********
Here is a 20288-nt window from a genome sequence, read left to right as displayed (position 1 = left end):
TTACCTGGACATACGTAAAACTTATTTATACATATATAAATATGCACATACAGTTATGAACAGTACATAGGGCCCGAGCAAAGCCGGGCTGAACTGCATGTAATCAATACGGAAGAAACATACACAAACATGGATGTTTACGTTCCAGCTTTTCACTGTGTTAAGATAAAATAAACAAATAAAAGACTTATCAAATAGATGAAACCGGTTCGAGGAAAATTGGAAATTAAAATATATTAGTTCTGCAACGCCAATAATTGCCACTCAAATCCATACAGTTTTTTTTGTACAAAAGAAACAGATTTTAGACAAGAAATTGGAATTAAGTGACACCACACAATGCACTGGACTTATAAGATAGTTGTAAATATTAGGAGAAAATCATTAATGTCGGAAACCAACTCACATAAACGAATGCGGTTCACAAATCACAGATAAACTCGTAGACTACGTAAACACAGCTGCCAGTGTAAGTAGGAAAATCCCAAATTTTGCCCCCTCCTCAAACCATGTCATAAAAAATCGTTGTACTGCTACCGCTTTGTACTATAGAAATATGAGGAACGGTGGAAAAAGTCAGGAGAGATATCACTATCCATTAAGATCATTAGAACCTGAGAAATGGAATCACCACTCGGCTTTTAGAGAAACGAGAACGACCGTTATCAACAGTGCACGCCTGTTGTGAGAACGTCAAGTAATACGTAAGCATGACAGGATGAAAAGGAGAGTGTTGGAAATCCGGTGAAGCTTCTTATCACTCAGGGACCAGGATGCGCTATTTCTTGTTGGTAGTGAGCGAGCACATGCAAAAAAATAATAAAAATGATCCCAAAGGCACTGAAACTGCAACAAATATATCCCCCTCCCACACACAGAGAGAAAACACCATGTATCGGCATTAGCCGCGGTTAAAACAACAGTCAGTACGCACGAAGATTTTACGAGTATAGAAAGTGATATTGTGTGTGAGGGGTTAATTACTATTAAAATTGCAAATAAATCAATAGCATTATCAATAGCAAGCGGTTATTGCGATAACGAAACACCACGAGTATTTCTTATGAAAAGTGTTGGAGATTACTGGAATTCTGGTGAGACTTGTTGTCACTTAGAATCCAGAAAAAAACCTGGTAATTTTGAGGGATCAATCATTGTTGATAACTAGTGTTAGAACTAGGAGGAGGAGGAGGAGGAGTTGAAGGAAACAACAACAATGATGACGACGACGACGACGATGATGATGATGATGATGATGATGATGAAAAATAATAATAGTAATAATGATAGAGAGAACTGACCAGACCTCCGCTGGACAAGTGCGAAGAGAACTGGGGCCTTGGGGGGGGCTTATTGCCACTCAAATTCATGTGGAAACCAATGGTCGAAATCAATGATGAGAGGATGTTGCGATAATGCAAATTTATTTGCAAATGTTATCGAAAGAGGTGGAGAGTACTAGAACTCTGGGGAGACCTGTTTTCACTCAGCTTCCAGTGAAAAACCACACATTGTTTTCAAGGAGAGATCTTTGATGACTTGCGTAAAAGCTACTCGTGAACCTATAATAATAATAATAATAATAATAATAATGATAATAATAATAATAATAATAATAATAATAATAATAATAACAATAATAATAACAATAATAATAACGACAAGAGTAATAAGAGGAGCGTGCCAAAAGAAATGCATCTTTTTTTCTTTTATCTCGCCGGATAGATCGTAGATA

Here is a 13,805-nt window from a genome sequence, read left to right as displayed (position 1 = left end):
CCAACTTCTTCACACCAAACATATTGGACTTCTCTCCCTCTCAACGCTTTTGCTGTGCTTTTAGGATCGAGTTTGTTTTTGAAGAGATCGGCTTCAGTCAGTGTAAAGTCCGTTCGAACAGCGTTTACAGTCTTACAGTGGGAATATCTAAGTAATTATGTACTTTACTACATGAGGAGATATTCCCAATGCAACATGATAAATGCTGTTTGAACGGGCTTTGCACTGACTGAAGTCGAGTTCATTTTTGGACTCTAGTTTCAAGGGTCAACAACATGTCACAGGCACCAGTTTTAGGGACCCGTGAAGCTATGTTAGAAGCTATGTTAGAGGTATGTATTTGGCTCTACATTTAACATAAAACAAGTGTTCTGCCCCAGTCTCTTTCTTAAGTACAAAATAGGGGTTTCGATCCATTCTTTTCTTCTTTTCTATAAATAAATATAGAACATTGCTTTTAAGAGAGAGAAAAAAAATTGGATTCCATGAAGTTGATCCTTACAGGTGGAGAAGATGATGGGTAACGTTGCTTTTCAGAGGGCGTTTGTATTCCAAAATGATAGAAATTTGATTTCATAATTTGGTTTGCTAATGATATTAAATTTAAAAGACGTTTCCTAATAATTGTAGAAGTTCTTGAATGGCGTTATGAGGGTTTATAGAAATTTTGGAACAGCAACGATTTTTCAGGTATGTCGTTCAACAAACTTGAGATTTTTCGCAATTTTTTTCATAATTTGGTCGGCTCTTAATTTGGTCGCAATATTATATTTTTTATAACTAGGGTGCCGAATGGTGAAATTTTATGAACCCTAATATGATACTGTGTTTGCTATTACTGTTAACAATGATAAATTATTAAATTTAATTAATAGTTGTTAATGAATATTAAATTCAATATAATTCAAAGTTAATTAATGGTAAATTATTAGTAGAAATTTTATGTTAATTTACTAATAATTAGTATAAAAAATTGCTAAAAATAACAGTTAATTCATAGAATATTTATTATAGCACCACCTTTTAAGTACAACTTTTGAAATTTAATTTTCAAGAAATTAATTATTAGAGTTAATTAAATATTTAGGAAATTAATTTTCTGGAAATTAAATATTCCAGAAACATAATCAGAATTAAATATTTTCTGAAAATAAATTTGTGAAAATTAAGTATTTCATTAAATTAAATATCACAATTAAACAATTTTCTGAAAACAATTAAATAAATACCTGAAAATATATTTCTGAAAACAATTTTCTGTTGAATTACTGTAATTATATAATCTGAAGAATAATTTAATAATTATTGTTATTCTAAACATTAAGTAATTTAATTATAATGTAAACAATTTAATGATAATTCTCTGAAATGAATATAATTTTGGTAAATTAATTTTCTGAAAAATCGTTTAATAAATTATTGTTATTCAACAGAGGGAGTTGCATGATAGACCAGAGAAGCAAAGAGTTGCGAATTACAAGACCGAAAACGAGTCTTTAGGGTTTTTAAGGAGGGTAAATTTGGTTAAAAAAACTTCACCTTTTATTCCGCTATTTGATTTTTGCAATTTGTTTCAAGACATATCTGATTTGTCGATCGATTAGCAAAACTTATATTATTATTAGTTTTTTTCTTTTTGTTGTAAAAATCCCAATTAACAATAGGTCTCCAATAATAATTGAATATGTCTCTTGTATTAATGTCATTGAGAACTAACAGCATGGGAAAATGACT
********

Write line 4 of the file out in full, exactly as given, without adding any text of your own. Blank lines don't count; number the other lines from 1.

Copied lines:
CCAACTTCTTCACACCAAACATATTGGACTTCTCTCCCTCTCAACGCTTTTGCTGTGCTTTTAGGATCGAGTTTGTTTTTGAAGAGATCGGCTTCAGTCAGTGTAAAGTCCGTTCGAACAGCGTTTACAGTCTTACAGTGGGAATATCTAAGTAATTATGTACTTTACTACATGAGGAGATATTCCCAATGCAACATGATAAATGCTGTTTGAACGGGCTTTGCACTGACTGAAGTCGAGTTCATTTTTGGACTCTAGTTTCAAGGGTCAACAACATGTCACAGGCACCAGTTTTAGGGACCCGTGAAGCTATGTTAGAAGCTATGTTAGAGGTATGTATTTGGCTCTACATTTAACATAAAACAAGTGTTCTGCCCCAGTCTCTTTCTTAAGTACAAAATAGGGGTTTCGATCCATTCTTTTCTTCTTTTCTATAAATAAATATAGAACATTGCTTTTAAGAGAGAGAAAAAAAATTGGATTCCATGAAGTTGATCCTTACAGGTGGAGAAGATGATGGGTAACGTTGCTTTTCAGAGGGCGTTTGTATTCCAAAATGATAGAAATTTGATTTCATAATTTGGTTTGCTAATGATATTAAATTTAAAAGACGTTTCCTAATAATTGTAGAAGTTCTTGAATGGCGTTATGAGGGTTTATAGAAATTTTGGAACAGCAACGATTTTTCAGGTATGTCGTTCAACAAACTTGAGATTTTTCGCAATTTTTTTCATAATTTGGTCGGCTCTTAATTTGGTCGCAATATTATATTTTTTATAACTAGGGTGCCGAATGGTGAAATTTTATGAACCCTAATATGATACTGTGTTTGCTATTACTGTTAACAATGATAAATTATTAAATTTAATTAATAGTTGTTAATGAATATTAAATTCAATATAATTCAAAGTTAATTAATGGTAAATTATTAGTAGAAATTTTATGTTAATTTACTAATAATTAGTATAAAAAATTGCTAAAAATAACAGTTAATTCATAGAATATTTATTATAGCACCACCTTTTAAGTACAACTTTTGAAATTTAATTTTCAAGAAATTAATTATTAGAGTTAATTAAATATTTAGGAAATTAATTTTCTGGAAATTAAATATTCCAGAAACATAATCAGAATTAAATATTTTCTGAAAATAAATTTGTGAAAATTAAGTATTTCATTAAATTAAATATCACAATTAAACAATTTTCTGAAAACAATTAAATAAATACCTGAAAATATATTTCTGAAAACAATTTTCTGTTGAATTACTGTAATTATATAATCTGAAGAATAATTTAATAATTATTGTTATTCTAAACATTAAGTAATTTAATTATAATGTAAACAATTTAATGATAATTCTCTGAAATGAATATAATTTTGGTAAATTAATTTTCTGAAAAATCGTTTAATAAATTATTGTTATTCAACAGAGGGAGTTGCATGATAGACCAGAGAAGCAAAGAGTTGCGAATTACAAGACCGAAAACGAGTCTTTAGGGTTTTTAAGGAGGGTAAATTTGGTTAAAAAAACTTCACCTTTTATTCCGCTATTTGATTTTTGCAATTTGTTTCAAGACATATCTGATTTGTCGATCGATTAGCAAAACTTATATTATTATTAGTTTTTTTCTTTTTGTTGTAAAAATCCCAATTAACAATAGGTCTCCAATAATAATTGAATATGTCTCTTGTATTAATGTCATTGAGAACTAACAGCATGGGAAAATGACT